When I was a kid, dreaming of becoming a mountain man, brook trout were the first real test of my mettle. Every day after school I’d walk down the stream behind my house with a hook and line tied to a stick to pull brookies from the water and string them by their gills onto my “rod.” Once I had my limit, I would build a fire on the side of the stream and fry the fish to a golden crisp in a cast iron pan stolen from my mother’s pantry.
I always brought a bag of Wonder Bread with me, which now seems an incongruous item for a mountain man to possess. To a 10-year-old, everything tastes better in sandwich form. However, I bet that even Jeremiah Johnson would have chowed down on some of those soft slices if they’d been available. After slathering two pieces of bread with mayonnaise, I’d slap on the fried trout and sit with my feet in the water, eating the sloppy sandwiches and contemplating my wilderness trapping future while grease dribbled down my chin. It was a grand time.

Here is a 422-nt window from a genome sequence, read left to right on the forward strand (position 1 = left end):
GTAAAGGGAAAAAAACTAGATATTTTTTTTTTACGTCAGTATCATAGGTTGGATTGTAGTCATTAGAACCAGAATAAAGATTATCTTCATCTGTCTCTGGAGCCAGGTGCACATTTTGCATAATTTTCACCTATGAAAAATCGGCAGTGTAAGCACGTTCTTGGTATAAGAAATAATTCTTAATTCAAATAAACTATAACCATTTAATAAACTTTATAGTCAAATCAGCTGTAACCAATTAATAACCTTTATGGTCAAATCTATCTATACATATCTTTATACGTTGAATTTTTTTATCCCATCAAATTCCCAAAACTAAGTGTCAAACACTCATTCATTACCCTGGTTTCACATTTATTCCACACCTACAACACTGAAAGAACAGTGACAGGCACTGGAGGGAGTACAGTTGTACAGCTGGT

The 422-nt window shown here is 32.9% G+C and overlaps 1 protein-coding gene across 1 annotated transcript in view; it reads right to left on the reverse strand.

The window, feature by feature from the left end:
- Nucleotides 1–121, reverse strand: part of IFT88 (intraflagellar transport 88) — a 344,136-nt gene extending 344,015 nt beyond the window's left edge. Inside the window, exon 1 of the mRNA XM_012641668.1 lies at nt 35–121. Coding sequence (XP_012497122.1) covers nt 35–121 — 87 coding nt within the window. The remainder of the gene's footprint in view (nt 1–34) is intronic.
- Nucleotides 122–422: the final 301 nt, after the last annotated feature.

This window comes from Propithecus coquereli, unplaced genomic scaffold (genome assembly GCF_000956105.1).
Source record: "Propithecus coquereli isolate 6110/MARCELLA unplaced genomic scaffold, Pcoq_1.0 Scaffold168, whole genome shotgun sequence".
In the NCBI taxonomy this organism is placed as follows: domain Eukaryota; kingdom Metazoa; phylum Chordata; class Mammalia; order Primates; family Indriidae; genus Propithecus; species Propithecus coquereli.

The Tastiest Trout
In adult life, I’ve become a mostly catch-and-release trout fisherman, not being a big fan of how they taste. Yet, whether through sentimentality or not, I still find brook trout to be completely delicious. Their meat is as light and delicate as stained glass and has an almost sweet flavor when compared with the flesh of other trout species.
Brookies can be cooked in a lot of different ways, from pan-fried to braised. Yet all cooking methods, aside, they simply taste best when cooked by a stream. Either fried in a pan, tossed on a grill, or roasted on a spit, brookies are a fish made to eat in the field. They also taste best in the spring and early summer, a time when other wild edibles such as morel mushrooms and fiddlehead ferns are beginning to sprout. Those often appear right around brookie streams and make for perfect side dishes, providing the adventurous angler a completely wild feast.